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Headword: Πλατυγίζει
Adler number: pi,1712
Translated headword: splashes
Vetting Status: high
[Meaning he/she/it] beats with the wings.[1]
"You splash and strike the sea." Both [are] grandiloquent verbs. Meaning you talk big and you boast. The metaphor [comes] from the flatter part of the oar, which presses more on the sea and striking the water with the oar-stroke makes a noise. But properly πλατυγίζειν is to put the platagonion on the left hand and hit it with the right [hand] and make a sound.[2]
Greek Original:
Πλατυγίζει: τοῖς πτεροῖς κρούει. πλατυγίζῃ καὶ θαλαττοκοπεῖς. ἄμφω μεγαλορρημοσύνης ῥήματα. ἀντὶ τοῦ πλατύνῃ καὶ ἀλαζονεύῃ. ἀπὸ τοῦ πλατυτέρου μέρους τῆς κώπης, ὃ τῇ θαλάττῃ μᾶλλον προσερείδει καὶ τύπτον τὸ ὕδωρ τῇ εἰρεσίᾳ κτύπον ἀπεργάζεται, ἡ μεταφορά. κυρίως δὲ πλατυγίζειν ἐστὶ τὸ ἐπιτιθέναι τὸ πλαταγώνιον τῇ ἀριστερᾷ χειρὶ καὶ παίειν τῇ δεξιᾷ καὶ ἦχον ἀποτελεῖν.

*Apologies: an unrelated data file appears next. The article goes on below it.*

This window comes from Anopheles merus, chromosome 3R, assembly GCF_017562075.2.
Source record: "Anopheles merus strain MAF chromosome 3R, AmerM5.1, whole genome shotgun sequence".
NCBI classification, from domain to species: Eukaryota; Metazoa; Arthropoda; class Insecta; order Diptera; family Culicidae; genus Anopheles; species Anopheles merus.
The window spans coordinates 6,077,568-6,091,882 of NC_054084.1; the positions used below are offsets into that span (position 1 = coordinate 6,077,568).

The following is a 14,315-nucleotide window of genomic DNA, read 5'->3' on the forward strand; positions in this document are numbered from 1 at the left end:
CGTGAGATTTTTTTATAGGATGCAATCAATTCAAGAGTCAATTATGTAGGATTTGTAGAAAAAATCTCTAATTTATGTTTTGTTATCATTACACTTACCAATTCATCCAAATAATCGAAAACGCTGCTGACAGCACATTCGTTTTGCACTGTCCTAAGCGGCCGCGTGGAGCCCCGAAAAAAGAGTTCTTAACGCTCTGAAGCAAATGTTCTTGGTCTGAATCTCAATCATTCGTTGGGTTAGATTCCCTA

[1] Likewise or similarly in other lexica; references at Photius pi923 Theodoridis. The headword -- third person singular, present indicative active, of πλατυγίζω -- must be quoted from somewhere (but is otherwise unattested).
[2] An approximation of Aristophanes, Knights 830 (web address 1), with scholion; cf. mu 768. On platagonion, see pi 1698.
Associated internet address:
Web address 1
Keywords: botany; comedy; daily life; definition; dialects, grammar, and etymology; ethics; gender and sexuality; imagery; military affairs; zoology
Translated by: Catharine Roth on 15 September 2012@01:10:14.
Vetted by:
David Whitehead (augmented notes and keywords; tweaks and cosmetics) on 16 September 2012@04:26:52.
David Whitehead on 6 October 2013@06:30:09.


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